My rating: 3.5 of 5 stars
It’s hard for me to tell how much is filling in the blanks and how much is lifted directly from sources without having access to them, but the footnotes suggest that Castor exhausted what was available, and given her area of expertise, I’m inclined to trust her ability to comprehensively read extant sources. It would be nice to have more archeological evidence included as a counterpoint, but she worked well with what she had, as far as I can tell. (I minored in Classics, wrong era and location!)
The book has a strongly narrative format, and while there are a number of large time skips from one powerful woman to the next, Castor draws enough parallels that the narrative doesn’t feel too disjointed. Of course, the focus on England helps—she is an English historian, and England, unlike the other dominant European powers, allowed women to rule during the time period discussed. Either way, I think there is enough of a thesis to keep it cohesive, even with wildly differing cirumstances in play.
Knowing this is revisionist history, designed to counterpoint centuries of vilification of women in power (it’s apparently “unnatural” to see a woman in charge), I do think she takes it too far on a couple of occasions. In particular, Henry VI’s wife, Isabel, was pretty disastrous in office, and Castor’s attempt to rationalize her behavior is less than successful because it takes on the tone of an apology. For context, I hear this woman is the inspiration for George R. R. Martin’s Cersei Lannister.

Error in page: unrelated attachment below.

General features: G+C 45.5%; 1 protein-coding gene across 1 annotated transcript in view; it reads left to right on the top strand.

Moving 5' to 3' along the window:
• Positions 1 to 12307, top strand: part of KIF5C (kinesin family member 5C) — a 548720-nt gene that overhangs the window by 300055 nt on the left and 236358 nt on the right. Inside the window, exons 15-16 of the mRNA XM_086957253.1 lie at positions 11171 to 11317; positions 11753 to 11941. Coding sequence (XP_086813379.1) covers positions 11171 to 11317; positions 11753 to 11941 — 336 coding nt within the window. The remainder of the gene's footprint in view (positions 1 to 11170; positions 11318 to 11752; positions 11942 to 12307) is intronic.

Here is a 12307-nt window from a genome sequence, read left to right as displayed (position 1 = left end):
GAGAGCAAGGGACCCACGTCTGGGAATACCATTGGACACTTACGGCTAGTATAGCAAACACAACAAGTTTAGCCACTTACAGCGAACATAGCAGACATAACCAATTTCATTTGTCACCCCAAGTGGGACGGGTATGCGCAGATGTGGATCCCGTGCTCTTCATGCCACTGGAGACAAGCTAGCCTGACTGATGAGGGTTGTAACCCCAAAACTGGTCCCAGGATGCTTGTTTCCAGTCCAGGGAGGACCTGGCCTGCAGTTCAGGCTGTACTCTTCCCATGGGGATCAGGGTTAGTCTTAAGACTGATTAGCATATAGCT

If men can be good or bad rulers, women can, too. Castor may have been simply explaining the circumstances, as she does for all of the women in this book, but I think she glosses over the straightforward point that Isabel was in her own way as incompetent as her husband, at least when it came to managing an entire country. Yes, we want to know why she was incompetent, but there is no justification for some of her actions.
I think she does also tiptoe over the fact that there isn’t always a lot of evidence to substantiate her revision. I always look at the footnotes, and there are chunks of time where there seems to be only one source for hte information. And, of course, that source does tend to be misogynistically biased, and Castor corrects for that—but should she always? Don’t women sometimes have stereotypically female flaws? Of course, it’s no less than challenging to extract a story from sometimes obscure periods of history, in particular when the topic concerns a woman ruler, but a stronger sense of when she’s speculating and when a divergence in sources suggests her interpretation is more accurate would have been nice.
I liked the majority of the text. Social history isn’t my usual cup of tea, and more of the surrounding politics would have provided nice contextualization, but Castor’s exploration of how these women transcended—or, sometimes, were overcome by—circumstance is worth a look, not least because history has this unfortunate habit of only delivering us the names of the rulers who held power in name. Strong-minded medieval women navigated the system more successfully than we give them credit for; it’s worth approaching the complexity of medieval balances of power in this revisionist light.